Measuring Years

Updated February 21, 2017 | Factmonster Staff

The word for the longest measurement of time is kalpa, Hindi for 432 billion years.

  • A year is the time it takes for the earth to revolve around the sun once. A calendar year is 365 days.
  • A solar or tropical year is 365 days, 5 hours, 48 minutes, and 46 seconds. This year is used for most astronomical calculations.
  • A sidereal year is 365 days, 6 hours, and 9 minutes. It is sometimes used by astronomers, because it is the time it takes the earth to return to the same place in its orbit relative to fixed stars.
  • Leap year occurs every 4 years, when all the extra hours, minutes, and seconds of the solar year are added up to make an extra day.
  • B.C. means “before Christ”; A.D. means anno Domini, Latin for “year of our Lord.”
  • A cosmic year is the amount of time it takes the sun to revolve around the center of the Milky Way, about 225 million years.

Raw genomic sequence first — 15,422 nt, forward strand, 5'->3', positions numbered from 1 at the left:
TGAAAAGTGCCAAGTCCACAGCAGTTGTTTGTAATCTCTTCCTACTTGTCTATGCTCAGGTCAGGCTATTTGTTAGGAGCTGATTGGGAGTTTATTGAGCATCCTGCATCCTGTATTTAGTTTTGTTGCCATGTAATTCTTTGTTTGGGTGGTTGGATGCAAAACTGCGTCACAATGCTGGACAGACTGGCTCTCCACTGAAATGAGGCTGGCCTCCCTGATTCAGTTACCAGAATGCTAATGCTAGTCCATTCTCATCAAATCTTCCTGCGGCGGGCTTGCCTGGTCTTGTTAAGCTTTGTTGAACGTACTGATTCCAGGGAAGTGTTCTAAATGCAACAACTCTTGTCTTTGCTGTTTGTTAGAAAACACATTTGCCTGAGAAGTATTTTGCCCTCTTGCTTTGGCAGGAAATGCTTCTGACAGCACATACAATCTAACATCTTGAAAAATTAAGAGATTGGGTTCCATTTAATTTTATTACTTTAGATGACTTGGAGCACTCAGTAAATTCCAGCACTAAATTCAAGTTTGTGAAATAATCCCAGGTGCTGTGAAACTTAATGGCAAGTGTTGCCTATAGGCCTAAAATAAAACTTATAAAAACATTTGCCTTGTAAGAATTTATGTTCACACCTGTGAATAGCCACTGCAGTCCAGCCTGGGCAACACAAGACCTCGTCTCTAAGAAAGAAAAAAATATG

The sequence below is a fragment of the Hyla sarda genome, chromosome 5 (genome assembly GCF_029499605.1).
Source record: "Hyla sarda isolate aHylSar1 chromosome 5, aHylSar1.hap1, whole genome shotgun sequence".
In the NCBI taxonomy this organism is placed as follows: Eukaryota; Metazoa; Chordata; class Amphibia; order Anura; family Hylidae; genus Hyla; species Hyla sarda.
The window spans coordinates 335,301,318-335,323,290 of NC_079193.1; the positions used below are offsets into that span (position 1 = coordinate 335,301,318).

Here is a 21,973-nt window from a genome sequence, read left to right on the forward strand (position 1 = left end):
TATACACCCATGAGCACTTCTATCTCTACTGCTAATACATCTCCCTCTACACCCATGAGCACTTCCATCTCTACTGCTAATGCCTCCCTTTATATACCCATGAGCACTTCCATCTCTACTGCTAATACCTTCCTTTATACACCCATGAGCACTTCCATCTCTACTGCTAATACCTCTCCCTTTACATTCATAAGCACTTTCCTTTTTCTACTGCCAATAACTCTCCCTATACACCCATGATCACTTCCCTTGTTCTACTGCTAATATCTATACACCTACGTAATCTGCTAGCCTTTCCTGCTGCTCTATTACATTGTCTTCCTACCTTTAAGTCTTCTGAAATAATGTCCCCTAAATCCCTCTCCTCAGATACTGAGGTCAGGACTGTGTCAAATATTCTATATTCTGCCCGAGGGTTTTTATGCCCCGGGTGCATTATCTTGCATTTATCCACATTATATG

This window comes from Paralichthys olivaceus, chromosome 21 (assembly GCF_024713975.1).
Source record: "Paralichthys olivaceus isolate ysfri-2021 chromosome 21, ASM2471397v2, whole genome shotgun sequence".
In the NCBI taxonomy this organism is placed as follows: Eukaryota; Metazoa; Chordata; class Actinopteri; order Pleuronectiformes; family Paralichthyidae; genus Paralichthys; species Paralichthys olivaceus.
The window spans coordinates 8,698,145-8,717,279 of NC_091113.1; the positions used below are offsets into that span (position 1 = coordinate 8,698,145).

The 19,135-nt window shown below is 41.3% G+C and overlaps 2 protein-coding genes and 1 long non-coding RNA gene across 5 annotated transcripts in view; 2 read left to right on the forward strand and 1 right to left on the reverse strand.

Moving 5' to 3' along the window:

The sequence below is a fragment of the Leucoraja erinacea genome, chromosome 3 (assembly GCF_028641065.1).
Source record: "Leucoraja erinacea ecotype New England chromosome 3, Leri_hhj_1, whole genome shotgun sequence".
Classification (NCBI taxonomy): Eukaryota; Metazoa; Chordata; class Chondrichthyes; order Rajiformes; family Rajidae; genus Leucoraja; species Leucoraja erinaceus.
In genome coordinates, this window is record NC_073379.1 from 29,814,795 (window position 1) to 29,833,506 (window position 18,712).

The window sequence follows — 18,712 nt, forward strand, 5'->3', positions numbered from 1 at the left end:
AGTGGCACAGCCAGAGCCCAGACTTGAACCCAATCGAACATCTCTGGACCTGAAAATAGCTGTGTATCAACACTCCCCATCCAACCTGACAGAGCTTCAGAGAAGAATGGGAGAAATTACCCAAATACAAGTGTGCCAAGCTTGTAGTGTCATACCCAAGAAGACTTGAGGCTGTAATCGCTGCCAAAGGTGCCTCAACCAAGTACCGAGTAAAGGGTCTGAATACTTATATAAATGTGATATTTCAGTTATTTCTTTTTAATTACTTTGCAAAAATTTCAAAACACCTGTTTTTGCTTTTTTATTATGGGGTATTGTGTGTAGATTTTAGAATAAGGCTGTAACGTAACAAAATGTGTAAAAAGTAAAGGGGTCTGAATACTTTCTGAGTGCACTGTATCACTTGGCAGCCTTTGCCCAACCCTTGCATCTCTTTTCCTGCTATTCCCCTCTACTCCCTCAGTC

Groups of Years

  • Olympiad: 4 years
  • Decade: 10 years
  • Score: 20 years
  • Century: 100 years
  • Millennium: 1,000 years

How Often?

  • Annual: Yearly
  • Biannual: Twice a year (not equally spaced)
  • Semiannual: Twice a year equally spaced; every 6 months
  • Semicentennial: Every 50 years
  • Centennial: Every 100 years

The Aztec and Mayan Calendars

The people of these ancient civilizations used two calendars. One was a sacred calendar of 260 days that marked religious feasts. The other was a secular (not religious) calendar of 365 days divided into 18 months of 20 days each. The extra 5 days were added throughout the years, much like the time we add each leap year. Today, many people follow a religious calendar as well as the secular one.

Religious Calendars

  • The Jewish calendar is reckoned from 3761 B.C.
  • The Jewish New Year, called Rosh Hashanah, occurs on the first and second day of the Hebrew month Tishri, which can come in either September or October.
  • The Islamic calendar is based on a lunar (moon) year of 354 days. It is calculated from the Hegira, in A.D. 622, and grouped in 30-year cycles. (The Hegira was the flight from Mecca by Muhammed, the founder of Islam, to escape persecution.)
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